Easing energy crunch: Indian scientists chase solar fusion dream

iter-1The quest for clean, cheap commercial energy just took on an international dimension, and India has a pivotal role to play in it.

In a pioneering global initiative, some of the brightest minds from 34 nations have come together to develop the Tokamak – a machine that could potentially produce unlimited energy from atomic fusion. Indian scientists are developing the heaviest and the largest piece of this machine for a project that is considered the single largest scientific collaboration on the planet.

Tokamak is the brainchild of the international nuclear fusion project known as ITER, which means ”the way” in Latin. The machine produces energy by magnetic impulse, while the plasma is contained in a vacuum vessel shaped like a torus. To visualize a torus, think of a doughnut. And then imagine a metal wedding ring coiled around it that sweeps around the circumference of the tube. That is the way the machine conducts impulses. This is also why the machine is called Tokamak – literally a transliteration of the Russian word токамак, which translates to “toroidal chamber with magnetic coils”.

Within the device, two isotopes of Hydrogen will be heated in excess of 150 million degrees Celsius forming hot plasma. The temperature within the gigantic machine will reach 10 times the temperature of the sun.

The final Tokamak will weigh some 23,000 tonnes — three times the weight of the Eiffel tower — with a plasma volume of 840 cubic meters. It will look like something out of a science fiction film, but tangible.

Over the next few years, about a million individual components of the highly complex fusion reactor will arrive from around the world at the CEA Cadarache site in France. They will be assembled like a giant Lego model in a building that has a volume equal to 81 Olympic-sized swimming pools.

Against the backdrop of security concerns and nuclear disasters of the past, such as in Chernobyl and more recently in Japan, scientists are clear that the project will not be harmful.

“We’ve passed from the design stage to being a construction project,” says Dr. Carlos Alejaldre. “We will have to show it is safe. If we cannot convince the public that this is safe, I don’t think nuclear fusion will be developed anywhere in the world.”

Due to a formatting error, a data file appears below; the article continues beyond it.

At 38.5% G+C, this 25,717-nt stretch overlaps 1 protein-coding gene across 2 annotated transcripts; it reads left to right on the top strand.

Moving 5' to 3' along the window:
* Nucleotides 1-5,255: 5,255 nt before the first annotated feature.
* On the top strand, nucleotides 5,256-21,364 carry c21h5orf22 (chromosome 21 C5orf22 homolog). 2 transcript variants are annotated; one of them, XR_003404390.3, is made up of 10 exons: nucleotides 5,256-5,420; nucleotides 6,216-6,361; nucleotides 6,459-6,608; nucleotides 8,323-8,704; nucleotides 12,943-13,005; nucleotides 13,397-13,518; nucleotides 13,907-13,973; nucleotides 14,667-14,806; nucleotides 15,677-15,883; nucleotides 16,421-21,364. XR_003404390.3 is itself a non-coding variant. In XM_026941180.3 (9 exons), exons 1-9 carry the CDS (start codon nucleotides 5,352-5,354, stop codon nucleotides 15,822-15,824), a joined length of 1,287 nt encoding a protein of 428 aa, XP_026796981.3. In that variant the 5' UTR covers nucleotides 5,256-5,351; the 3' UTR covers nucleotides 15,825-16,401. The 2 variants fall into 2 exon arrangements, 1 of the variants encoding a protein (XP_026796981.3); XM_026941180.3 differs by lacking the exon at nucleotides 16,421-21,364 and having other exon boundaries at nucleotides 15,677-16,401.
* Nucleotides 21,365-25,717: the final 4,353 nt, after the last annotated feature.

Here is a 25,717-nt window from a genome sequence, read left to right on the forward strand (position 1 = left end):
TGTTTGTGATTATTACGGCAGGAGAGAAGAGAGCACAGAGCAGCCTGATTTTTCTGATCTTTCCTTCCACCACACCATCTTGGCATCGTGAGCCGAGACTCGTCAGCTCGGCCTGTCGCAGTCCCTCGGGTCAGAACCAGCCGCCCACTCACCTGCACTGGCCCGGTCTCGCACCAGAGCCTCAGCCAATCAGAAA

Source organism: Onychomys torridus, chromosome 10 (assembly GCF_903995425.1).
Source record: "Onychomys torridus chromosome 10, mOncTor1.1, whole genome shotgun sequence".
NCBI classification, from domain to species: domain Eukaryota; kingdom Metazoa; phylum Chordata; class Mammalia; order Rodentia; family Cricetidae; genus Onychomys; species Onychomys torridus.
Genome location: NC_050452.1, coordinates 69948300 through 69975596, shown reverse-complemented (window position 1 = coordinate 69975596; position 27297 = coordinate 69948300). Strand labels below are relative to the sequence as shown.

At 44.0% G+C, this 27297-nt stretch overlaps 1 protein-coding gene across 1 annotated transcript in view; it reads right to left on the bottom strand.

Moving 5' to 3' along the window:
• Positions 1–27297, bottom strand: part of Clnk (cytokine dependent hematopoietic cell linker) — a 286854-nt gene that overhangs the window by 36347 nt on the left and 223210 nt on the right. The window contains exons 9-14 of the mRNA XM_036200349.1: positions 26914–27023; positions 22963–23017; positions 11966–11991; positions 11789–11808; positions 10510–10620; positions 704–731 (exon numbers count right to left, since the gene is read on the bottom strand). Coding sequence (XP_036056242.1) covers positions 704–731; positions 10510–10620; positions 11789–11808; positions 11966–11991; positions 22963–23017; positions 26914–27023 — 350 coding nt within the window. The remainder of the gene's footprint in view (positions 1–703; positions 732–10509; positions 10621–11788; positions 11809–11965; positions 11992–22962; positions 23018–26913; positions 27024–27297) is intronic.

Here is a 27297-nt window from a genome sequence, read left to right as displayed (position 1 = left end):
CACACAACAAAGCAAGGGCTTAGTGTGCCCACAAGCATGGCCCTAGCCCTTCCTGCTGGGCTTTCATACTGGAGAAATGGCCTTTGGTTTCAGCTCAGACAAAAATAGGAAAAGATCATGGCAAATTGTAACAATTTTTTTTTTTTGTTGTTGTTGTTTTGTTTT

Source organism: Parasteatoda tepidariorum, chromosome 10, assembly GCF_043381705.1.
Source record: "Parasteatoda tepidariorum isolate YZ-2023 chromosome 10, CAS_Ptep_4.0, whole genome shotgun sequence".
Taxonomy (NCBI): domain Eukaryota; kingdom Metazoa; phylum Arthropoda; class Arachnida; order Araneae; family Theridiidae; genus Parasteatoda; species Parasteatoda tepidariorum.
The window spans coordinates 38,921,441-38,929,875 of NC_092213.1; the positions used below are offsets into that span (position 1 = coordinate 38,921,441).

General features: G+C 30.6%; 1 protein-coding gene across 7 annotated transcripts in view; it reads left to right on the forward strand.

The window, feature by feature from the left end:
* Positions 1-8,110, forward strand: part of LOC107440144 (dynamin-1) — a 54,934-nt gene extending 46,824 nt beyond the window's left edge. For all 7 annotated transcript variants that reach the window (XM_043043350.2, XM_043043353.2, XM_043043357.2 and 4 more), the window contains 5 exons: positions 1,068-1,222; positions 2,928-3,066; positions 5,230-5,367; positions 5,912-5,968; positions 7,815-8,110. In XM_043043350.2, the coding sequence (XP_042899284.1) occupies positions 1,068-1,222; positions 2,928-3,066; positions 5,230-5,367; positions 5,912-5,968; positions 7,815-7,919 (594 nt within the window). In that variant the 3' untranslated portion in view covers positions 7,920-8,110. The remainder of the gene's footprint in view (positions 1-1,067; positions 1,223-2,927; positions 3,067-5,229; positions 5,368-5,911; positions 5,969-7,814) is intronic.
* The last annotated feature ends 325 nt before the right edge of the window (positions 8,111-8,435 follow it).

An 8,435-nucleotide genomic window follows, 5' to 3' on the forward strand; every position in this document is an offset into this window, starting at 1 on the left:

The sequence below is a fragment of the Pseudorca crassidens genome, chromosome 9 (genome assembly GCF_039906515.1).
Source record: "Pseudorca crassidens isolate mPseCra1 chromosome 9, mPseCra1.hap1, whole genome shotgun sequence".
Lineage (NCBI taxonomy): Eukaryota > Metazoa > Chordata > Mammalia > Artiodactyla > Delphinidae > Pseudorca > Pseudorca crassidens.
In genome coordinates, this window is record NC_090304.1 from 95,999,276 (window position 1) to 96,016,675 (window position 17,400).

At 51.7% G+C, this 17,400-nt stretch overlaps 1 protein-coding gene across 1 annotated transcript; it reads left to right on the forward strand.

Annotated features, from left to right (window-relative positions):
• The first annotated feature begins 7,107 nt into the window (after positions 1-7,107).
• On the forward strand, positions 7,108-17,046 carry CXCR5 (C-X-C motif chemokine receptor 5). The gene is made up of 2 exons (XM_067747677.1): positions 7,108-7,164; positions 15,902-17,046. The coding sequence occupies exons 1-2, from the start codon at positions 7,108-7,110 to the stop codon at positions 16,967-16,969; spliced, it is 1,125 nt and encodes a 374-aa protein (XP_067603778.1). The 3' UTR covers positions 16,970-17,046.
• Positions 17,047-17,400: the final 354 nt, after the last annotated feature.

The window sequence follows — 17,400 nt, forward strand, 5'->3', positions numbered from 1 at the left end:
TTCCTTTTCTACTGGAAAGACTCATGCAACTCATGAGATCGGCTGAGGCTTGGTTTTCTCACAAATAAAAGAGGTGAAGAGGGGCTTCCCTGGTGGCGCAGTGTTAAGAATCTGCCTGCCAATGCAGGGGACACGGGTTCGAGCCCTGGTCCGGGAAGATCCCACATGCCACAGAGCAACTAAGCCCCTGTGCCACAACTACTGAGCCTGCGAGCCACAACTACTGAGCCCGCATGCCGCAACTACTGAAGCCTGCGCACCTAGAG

“A Fukushima-like accident is impossible at ITER because the fusion reaction is fundamentally safe. Any disturbance from ideal conditions and the reaction will stop. A runaway nuclear reaction and a core meltdown are simply not possible,” he said.

Although the foundations for the main reactor building are still being laid, there has been a lot of development work off-site in the different member nations – the EU, Russia, US, China, Japan, India and South Korea. More than 90 percent of the ITER machine’s engineering components, for instance, have now been commissioned.

Once the project is complete it would be able to generate unlimited energy and will solve the problem of acute power shortage in many of the member states.

In India, many states face acute power crises, with Nagaland facing the brunt of almost 10 hours of power outages every day. The soaring power supply in the country’s southern state of Tamil Nadu has led to closure of many industries.  Seventy percent of India’s energy is generated from fossil fuels; by 2030, India’s dependence on energy imports is expected to exceed 53 percent of the country’s total energy consumption. India is gearing up to generate up to 15 percent of her energy from renewable sources before 2020. The solar mission plan wants to achieve a target of 22,000 MW by 2022 as per the CWET report.

Whether the Tokamak is the Holy Grail in India’s quest for clean and green energy remains to be seen, but the future looks bright and promising  – all 23,000 tonnes.




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